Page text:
A very successful implementation of a hardware architecture for SNN based on general purpose (embedded) processors is SpiNNaker (Furber et al., 2014). It is a multilevel tiled architecture, i.e., an architecture composed, at different levels, of a regular mesh of computing elements called tiles, mixing the flexibility of a software implementation of the neuronal model with the performance of a custom architecture (at macroscale). The smallest tile is a node, i.e., a custom chip consisting of multiple (up to 18 in the latest versions) ARM968 processors clocked at 200 MHz, without embedded floating-point units and exploiting a network-on-chip infrastructure for the communications. These nodes are assembled in boards comprising 48 of them, and exploiting highly customized self-timed connections. These boards communicate each other through custom serial links implemented on FPGA. This architecture is being used in the human brain project (www.humanbrainproject.eu). Despite the impressive work behind this platform, it is neither suited for a neuroengineering lab with limited budget nor for closed-loop applications. Furthermore, compared to our design, each core is able to model up to a few hundred neurons (LIF or IZ) with about one thousand input synapses each. The time resolution scales down to 1 ms only, which is inadequate for interfacing with the living tissue. Recent completely asynchronous extensions of the software framework on the SpiNNaker platform allowed performing simulations with networks implementing sub-millisecond tasks, such as sound localization, (Lagorce et al., 2015). However, some specific conditions apply, as the use of even-driven LIF neurons, the adoption of a dendritic delay core for every particular delay value (leveraging the large number of cores available), etc.
The same holds for the NeuroFlow architecture, which for sure represents the state of the art in the field of FPGA architectures for SNN (Cheung et al., 2016). Compared to it, the proposed architecture targets a real-time performance of 0.1 ms, which can be ever reduced by changing the size of the network or speculating on the connectivity (assumed to be full in our tests). In particular, the time step of 0.1 ms is one order of magnitude less then that of the NeuroFlow architecture. Furthermore, the impressive numbers of simulated neurons provided by NeuroFlow (up to 600,000 units) can be reached with 6 FPGAs, with a toroidal network configuration, limiting the number of synapses to 1,000–10,000, when the connection probability follows a Gaussian probability of the synaptic distance with standard deviation ranging from 32 to 512. This unfortunately makes a point comparison hard and potentially unfair. Overall, NeuroFlow targets larger networks than the proposed architecture, with a different aim which is closer to that of SpiNNaker. This is reflected by the choice of a large off-chip Dynamic Random Access Memory (DRAM) compared to the BRAM used in our and other designs, and by the higher flexibility in the simulation setup.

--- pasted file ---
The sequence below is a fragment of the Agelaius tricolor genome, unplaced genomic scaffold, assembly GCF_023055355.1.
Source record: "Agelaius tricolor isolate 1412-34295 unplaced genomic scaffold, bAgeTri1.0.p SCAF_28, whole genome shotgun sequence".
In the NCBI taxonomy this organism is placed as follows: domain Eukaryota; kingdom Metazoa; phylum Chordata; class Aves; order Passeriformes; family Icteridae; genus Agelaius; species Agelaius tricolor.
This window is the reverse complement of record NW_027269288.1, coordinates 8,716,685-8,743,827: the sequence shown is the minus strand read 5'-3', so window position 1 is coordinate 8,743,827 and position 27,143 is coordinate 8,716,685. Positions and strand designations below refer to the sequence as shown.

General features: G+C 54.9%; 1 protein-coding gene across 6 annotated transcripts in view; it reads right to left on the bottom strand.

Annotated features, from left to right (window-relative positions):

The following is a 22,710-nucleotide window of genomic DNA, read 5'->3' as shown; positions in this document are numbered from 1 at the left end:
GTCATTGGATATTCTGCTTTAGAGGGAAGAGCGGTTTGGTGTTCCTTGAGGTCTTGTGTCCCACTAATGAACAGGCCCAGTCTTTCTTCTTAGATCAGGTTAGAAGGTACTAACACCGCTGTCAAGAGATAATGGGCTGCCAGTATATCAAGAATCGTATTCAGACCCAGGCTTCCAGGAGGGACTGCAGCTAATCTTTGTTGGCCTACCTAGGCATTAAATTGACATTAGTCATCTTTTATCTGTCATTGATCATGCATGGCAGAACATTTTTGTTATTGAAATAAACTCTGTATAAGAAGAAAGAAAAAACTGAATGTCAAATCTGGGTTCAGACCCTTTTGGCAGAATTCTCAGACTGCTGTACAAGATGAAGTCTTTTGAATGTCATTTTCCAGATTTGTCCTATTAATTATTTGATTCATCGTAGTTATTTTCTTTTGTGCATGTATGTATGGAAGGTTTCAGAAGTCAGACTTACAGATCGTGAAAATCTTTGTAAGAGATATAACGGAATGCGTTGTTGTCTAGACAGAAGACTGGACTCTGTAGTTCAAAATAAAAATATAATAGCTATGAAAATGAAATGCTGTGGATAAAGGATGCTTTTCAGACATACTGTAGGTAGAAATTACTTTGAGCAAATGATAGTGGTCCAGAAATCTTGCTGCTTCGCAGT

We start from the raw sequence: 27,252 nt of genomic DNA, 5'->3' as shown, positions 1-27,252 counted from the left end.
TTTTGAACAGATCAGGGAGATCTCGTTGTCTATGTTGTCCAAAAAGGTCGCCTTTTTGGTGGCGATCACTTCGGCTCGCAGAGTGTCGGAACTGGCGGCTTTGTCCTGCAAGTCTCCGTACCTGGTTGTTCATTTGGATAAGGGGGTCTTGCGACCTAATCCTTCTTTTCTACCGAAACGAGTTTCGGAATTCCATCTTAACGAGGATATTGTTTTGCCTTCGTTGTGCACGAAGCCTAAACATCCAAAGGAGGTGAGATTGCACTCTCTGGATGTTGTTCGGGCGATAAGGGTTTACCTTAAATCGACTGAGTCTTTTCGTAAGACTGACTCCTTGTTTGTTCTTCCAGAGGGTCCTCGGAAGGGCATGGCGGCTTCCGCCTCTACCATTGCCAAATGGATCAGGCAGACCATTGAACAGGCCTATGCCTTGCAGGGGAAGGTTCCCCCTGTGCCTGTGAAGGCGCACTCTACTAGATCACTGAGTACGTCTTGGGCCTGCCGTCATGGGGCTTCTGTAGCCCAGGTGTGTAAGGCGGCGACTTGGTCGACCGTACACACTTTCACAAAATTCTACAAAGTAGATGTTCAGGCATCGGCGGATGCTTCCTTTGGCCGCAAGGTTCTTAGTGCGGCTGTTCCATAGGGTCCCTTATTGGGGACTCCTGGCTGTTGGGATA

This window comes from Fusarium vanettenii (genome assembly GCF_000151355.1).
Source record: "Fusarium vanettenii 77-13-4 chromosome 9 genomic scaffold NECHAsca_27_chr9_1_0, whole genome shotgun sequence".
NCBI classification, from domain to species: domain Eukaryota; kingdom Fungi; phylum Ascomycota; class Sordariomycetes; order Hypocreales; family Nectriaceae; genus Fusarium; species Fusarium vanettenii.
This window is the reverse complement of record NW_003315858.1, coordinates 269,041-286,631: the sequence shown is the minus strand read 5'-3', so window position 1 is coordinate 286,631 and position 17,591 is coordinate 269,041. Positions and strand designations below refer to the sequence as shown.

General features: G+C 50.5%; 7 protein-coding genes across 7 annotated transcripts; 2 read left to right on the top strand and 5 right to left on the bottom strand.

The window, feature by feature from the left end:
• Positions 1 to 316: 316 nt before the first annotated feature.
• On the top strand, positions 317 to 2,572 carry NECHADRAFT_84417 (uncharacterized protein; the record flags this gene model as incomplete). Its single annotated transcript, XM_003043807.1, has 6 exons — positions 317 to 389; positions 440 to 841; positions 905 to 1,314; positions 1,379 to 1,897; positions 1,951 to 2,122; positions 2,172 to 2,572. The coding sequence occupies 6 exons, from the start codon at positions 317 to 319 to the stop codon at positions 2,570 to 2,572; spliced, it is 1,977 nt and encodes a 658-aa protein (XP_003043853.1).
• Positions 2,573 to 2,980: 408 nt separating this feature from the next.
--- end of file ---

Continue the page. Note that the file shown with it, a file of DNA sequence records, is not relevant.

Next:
On the other end of the flexibility axis, it is possible to find neural architectures based on application-specific integrated circuits (ASIC). They usually range from the analog neuromorphic chips (Hofstoetter et al., 2005), which exploit the possibility to make the transistors work on the current flow as the ion channels do on the ions flow, to the custom VLSI digital neurocomputers (Van Sickle and Abdel-Aty-Zohdy, 2009). Typically, the former are more complex to design but achieve better performance than the latter, both in terms of silicon area and power consumption (Joubert et al., 2012). In order to take the best in terms of performance while preserving the flexibility of software solutions, programmable hardware progressively gained interest in the computational neuroscience community. If field programmable analog arrays are still not completely convincing in terms of performance, even though some reconfigurable analog VLSI neuromorphic chips exist (Yu et al., 2010), on the digital side there is a growing interest toward the use of FPGA for these purposes (Maguire et al., 2007). FPGAs, providing the user the possibility to reconfigure the device by full or partial reload of the configuration bitstream, present the advantages of a custom architectures (as for the ASIC) and a flexibility approaching that of software implementations. Furthermore, the presence of IP cores enables the creation of multiprocessors systems on chip even on FPGA (Glackin et al., 2005).